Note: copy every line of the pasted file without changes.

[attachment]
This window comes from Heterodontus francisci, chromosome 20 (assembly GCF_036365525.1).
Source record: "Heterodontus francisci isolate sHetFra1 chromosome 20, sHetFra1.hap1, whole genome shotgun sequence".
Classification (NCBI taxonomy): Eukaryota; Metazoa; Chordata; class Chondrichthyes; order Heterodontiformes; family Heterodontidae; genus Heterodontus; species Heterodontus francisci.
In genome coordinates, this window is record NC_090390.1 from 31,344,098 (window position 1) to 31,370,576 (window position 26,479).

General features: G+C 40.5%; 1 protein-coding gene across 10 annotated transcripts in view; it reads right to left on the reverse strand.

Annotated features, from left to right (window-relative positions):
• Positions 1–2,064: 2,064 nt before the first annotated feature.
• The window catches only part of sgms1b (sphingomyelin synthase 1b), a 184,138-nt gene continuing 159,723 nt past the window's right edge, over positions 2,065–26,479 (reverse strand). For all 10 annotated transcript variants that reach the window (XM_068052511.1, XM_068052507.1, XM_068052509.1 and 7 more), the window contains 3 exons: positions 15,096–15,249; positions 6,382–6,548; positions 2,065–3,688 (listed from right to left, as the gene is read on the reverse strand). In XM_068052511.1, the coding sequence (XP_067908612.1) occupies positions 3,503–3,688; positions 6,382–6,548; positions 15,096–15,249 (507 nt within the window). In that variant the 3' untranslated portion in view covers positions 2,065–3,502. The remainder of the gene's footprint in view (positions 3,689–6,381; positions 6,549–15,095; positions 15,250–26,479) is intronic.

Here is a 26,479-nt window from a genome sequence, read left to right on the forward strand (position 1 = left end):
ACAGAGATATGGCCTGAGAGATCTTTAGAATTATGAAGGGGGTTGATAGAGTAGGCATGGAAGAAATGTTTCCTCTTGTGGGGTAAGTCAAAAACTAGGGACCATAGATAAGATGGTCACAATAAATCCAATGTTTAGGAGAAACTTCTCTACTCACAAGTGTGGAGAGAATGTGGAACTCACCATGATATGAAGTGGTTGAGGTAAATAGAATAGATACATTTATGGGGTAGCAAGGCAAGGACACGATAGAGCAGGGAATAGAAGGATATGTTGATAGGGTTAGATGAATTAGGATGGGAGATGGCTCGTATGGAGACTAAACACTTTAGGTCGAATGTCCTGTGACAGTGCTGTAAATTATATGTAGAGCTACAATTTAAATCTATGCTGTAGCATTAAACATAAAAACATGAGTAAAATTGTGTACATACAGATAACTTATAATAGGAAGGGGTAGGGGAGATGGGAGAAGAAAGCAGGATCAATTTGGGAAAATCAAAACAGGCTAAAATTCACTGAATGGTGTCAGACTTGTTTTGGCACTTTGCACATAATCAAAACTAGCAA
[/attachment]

This window comes from Heterodontus francisci, chromosome 20 (assembly GCF_036365525.1).
Source record: "Heterodontus francisci isolate sHetFra1 chromosome 20, sHetFra1.hap1, whole genome shotgun sequence".
Classification (NCBI taxonomy): Eukaryota; Metazoa; Chordata; class Chondrichthyes; order Heterodontiformes; family Heterodontidae; genus Heterodontus; species Heterodontus francisci.
In genome coordinates, this window is record NC_090390.1 from 31,344,098 (window position 1) to 31,370,576 (window position 26,479).

General features: G+C 40.5%; 1 protein-coding gene across 10 annotated transcripts in view; it reads right to left on the reverse strand.

Annotated features, from left to right (window-relative positions):
• Positions 1–2,064: 2,064 nt before the first annotated feature.
• The window catches only part of sgms1b (sphingomyelin synthase 1b), a 184,138-nt gene continuing 159,723 nt past the window's right edge, over positions 2,065–26,479 (reverse strand). For all 10 annotated transcript variants that reach the window (XM_068052511.1, XM_068052507.1, XM_068052509.1 and 7 more), the window contains 3 exons: positions 15,096–15,249; positions 6,382–6,548; positions 2,065–3,688 (listed from right to left, as the gene is read on the reverse strand). In XM_068052511.1, the coding sequence (XP_067908612.1) occupies positions 3,503–3,688; positions 6,382–6,548; positions 15,096–15,249 (507 nt within the window). In that variant the 3' untranslated portion in view covers positions 2,065–3,502. The remainder of the gene's footprint in view (positions 3,689–6,381; positions 6,549–15,095; positions 15,250–26,479) is intronic.

Here is a 26,479-nt window from a genome sequence, read left to right on the forward strand (position 1 = left end):
ACAGAGATATGGCCTGAGAGATCTTTAGAATTATGAAGGGGGTTGATAGAGTAGGCATGGAAGAAATGTTTCCTCTTGTGGGGTAAGTCAAAAACTAGGGACCATAGATAAGATGGTCACAATAAATCCAATGTTTAGGAGAAACTTCTCTACTCACAAGTGTGGAGAGAATGTGGAACTCACCATGATATGAAGTGGTTGAGGTAAATAGAATAGATACATTTATGGGGTAGCAAGGCAAGGACACGATAGAGCAGGGAATAGAAGGATATGTTGATAGGGTTAGATGAATTAGGATGGGAGATGGCTCGTATGGAGACTAAACACTTTAGGTCGAATGTCCTGTGACAGTGCTGTAAATTATATGTAGAGCTACAATTTAAATCTATGCTGTAGCATTAAACATAAAAACATGAGTAAAATTGTGTACATACAGATAACTTATAATAGGAAGGGGTAGGGGAGATGGGAGAAGAAAGCAGGATCAATTTGGGAAAATCAAAACAGGCTAAAATTCACTGAATGGTGTCAGACTTGTTTTGGCACTTTGCACATAATCAAAACTAGCAA